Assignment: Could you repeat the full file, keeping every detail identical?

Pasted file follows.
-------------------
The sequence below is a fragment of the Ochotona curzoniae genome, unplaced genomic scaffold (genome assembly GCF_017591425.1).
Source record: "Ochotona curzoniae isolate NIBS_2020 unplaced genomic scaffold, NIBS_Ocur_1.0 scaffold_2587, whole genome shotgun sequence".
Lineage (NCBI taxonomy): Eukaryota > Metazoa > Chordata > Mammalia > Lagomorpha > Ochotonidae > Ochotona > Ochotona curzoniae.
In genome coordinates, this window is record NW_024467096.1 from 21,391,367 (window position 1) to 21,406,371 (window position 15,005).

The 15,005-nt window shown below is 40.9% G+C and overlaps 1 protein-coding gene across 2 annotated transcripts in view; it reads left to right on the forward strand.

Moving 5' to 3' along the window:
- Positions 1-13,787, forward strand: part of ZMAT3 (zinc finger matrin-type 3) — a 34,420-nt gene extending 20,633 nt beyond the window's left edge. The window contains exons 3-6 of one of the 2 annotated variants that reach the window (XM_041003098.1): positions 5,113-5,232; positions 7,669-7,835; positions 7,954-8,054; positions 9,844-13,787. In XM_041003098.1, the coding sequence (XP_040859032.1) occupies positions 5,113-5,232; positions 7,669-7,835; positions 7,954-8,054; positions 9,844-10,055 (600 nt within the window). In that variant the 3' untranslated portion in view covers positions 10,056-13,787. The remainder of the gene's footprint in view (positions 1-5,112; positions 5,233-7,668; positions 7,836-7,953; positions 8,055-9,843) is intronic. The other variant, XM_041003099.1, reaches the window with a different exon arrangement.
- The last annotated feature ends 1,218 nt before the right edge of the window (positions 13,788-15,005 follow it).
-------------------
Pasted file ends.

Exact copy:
The sequence below is a fragment of the Ochotona curzoniae genome, unplaced genomic scaffold (genome assembly GCF_017591425.1).
Source record: "Ochotona curzoniae isolate NIBS_2020 unplaced genomic scaffold, NIBS_Ocur_1.0 scaffold_2587, whole genome shotgun sequence".
Lineage (NCBI taxonomy): Eukaryota > Metazoa > Chordata > Mammalia > Lagomorpha > Ochotonidae > Ochotona > Ochotona curzoniae.
In genome coordinates, this window is record NW_024467096.1 from 21,391,367 (window position 1) to 21,406,371 (window position 15,005).

The 15,005-nt window shown below is 40.9% G+C and overlaps 1 protein-coding gene across 2 annotated transcripts in view; it reads left to right on the forward strand.

Moving 5' to 3' along the window:
- Positions 1-13,787, forward strand: part of ZMAT3 (zinc finger matrin-type 3) — a 34,420-nt gene extending 20,633 nt beyond the window's left edge. The window contains exons 3-6 of one of the 2 annotated variants that reach the window (XM_041003098.1): positions 5,113-5,232; positions 7,669-7,835; positions 7,954-8,054; positions 9,844-13,787. In XM_041003098.1, the coding sequence (XP_040859032.1) occupies positions 5,113-5,232; positions 7,669-7,835; positions 7,954-8,054; positions 9,844-10,055 (600 nt within the window). In that variant the 3' untranslated portion in view covers positions 10,056-13,787. The remainder of the gene's footprint in view (positions 1-5,112; positions 5,233-7,668; positions 7,836-7,953; positions 8,055-9,843) is intronic. The other variant, XM_041003099.1, reaches the window with a different exon arrangement.
- The last annotated feature ends 1,218 nt before the right edge of the window (positions 13,788-15,005 follow it).